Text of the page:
Monday, May 14, 2007

Nature of ‘vacuum’ of space, most massive exoplanet yet found and asphalt-eating microorganisms

Welcome! “Alien Life” tracks the latest discoveries and thoughts in the various elements of the famous Drake Equation. You may notice that this and future entries are shorter than usual; Career, family and book deal commitments have forced me to cut back some of my projects. Now, here’s today’s news:
g Stars - The problems in understanding the true nature of the “vacuum” of space were discussed by theoretical physicist Alvaro de Rújula from CERN in Geneva, Switzerland, and a professor of physics at Boston University at the EPL symposium, “Physics In Our Times” held Thursday at the Fondation Del Duca de l’Institut de France, Paris. See
g Abodes - astronomers at the Harvard-Smithsonian Center for Astrophysics announced that they have found the most massive known transiting extrasolar planet. The gas giant planet, called HAT-P-2b, contains more than eight times the mass of Jupiter, the biggest planet in our solar system. Its powerful gravity squashes it into a ball only slightly larger than Jupiter. See
g Life - Environmental scientists at UC Riverside have discovered that the Rancho La Brea tar pits in downtown Los Angeles house hundreds of new species of bacteria with unusual properties, allowing the bacteria to survive and grow in heavy oil and natural asphalt. See
g Intelligence - Whether you are an anxious type, or a fearless person - such individual differences in personality could be partly due to the genes you carry. In humans, it is hard to prove the existence of such "personality genes" - there are simply too many factors that influence human behavior and these factors are hard to control experimentally. See
g Message - Book alert: In “Is Anyone Out There?,” by Frank Drake, Dava Sobel, University of California astronomy and astrophysics professor Drake, aided by science journalist Sobel, responds to the title's classic question with an account of his career-long quest to gamer hard scientific data that might point to some answers. One of America's pioneer radio astronomers, Drake provides firsthand descriptions of breakthrough moments in the past 30 years of astrophysics - no encounters of any kind, just straightforward astrophysics with inconclusive experimental results. Drake's medium is science, his theory technical and his slightly anthropocentric conclusions more modest than those of the average UFO abductee. See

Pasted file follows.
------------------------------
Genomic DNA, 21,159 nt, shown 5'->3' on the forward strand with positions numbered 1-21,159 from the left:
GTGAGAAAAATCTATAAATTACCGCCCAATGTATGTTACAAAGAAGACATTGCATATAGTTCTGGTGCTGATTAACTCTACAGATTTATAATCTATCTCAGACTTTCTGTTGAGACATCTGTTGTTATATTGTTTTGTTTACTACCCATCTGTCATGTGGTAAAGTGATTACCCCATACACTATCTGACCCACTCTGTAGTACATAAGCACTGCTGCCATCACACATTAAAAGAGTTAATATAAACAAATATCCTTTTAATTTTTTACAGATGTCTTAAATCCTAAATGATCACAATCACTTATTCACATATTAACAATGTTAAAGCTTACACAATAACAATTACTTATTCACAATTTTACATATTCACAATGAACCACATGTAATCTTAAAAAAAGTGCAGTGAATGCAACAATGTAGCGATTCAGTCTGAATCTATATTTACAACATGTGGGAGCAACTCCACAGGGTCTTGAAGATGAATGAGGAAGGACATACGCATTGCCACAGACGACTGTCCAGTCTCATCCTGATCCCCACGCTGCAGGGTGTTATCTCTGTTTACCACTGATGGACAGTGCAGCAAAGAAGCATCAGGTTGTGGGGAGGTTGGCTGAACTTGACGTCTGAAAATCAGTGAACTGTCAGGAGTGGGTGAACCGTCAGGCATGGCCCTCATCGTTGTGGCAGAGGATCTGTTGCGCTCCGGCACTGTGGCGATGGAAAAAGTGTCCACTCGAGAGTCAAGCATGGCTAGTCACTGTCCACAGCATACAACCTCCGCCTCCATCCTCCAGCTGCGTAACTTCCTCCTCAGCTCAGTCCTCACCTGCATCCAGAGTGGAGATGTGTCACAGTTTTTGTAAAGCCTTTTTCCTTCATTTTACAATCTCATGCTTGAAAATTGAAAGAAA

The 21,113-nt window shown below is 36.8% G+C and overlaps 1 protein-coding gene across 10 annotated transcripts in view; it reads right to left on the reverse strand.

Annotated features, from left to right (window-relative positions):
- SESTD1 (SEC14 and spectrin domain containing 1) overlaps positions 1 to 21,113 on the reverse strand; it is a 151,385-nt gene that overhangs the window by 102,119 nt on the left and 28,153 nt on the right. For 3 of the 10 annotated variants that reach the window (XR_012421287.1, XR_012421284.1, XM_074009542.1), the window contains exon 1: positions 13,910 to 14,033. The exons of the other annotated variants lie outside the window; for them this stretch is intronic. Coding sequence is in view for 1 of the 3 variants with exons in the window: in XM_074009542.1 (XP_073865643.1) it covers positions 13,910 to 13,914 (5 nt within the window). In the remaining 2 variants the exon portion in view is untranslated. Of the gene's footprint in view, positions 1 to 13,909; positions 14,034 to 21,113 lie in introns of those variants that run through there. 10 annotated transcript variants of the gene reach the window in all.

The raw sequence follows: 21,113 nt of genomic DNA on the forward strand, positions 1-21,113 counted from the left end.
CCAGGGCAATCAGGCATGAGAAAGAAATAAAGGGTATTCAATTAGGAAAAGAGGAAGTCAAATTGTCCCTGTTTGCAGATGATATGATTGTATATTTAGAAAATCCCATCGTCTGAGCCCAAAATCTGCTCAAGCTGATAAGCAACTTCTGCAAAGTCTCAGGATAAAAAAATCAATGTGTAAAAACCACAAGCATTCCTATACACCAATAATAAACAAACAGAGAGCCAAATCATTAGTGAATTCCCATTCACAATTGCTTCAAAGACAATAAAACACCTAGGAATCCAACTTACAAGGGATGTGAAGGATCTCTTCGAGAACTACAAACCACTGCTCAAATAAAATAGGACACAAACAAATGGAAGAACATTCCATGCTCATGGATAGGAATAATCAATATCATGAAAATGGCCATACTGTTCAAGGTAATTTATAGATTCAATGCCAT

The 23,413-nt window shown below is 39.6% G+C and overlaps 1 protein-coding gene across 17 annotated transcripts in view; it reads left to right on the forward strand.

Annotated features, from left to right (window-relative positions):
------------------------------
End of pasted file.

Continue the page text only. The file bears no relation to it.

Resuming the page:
g Cosmicus - Researchers at the University of Massachusetts Amherst have discovered a tiny biological structure that is highly electrically conductive. This breakthrough helps describe how microorganisms can clean up groundwater and produce electricity from renewable resources. It may also have applications in the emerging field of nanotechnology, which develops advanced materials and devices in extremely small dimensions. See
g Learning - How are key concepts of astrobiology treated in science fiction? See Note: This article is from 2001 and intended to be used as part of a classroom lesson.
g Imagining - Ben Bova, the prolific author of science fiction novels such as "Mars" and "Jupiter," studies the science and politics of astrobiology in his book, "Faint Echoes, Distant Stars." In this exclusive interview with Astrobiology Magazine, Bova shares his thoughts about astrobiology, space travel, and the discoveries of the future. See Note: This article is from 2004.
g Aftermath - While formal principles have been adopted for the eventuality of detecting intelligent life in our galaxy (SETI Principles), no such guidelines exist for the discovery of non-intelligent extraterrestrial life within the solar system. Current scientifically based planetary protection policies for solar system exploration address how to undertake exploration, but do not provide clear guidance on what to do if and when life is detected. Considering that Martian life could be detected under several different robotic and human exploration scenarios in the coming decades, it is appropriate to anticipate how detection of non-intelligent, microbial life could impact future exploration missions and activities, especially on Mars. This paper discusses a proposed set of interim guidelines based loosely on the SETI Principles and addresses issues extending from the time of discovery through future handling and treatment of extraterrestrial life on Mars or elsewhere. Based on an analysis of both scientific and ethical considerations, there is a clear need for developing operating protocols applicable at the time of discovery and a decision making framework that anticipates future missions and activities, both robotic and human. There is growing scientific confidence that the discovery of extraterrestrial life in some form is nearly inevitable. If and when life is discovered beyond Earth, non-scientific dimensions may strongly influence decisions about the nature andscope of future missions and activities. It is appropriate to encourage international discussion and consideration of the issues prior to an event of such historical significance. See{B0D4BC0E-D59B-4CD0-9E79-113953A58644}/m_race_guidelines.pdf.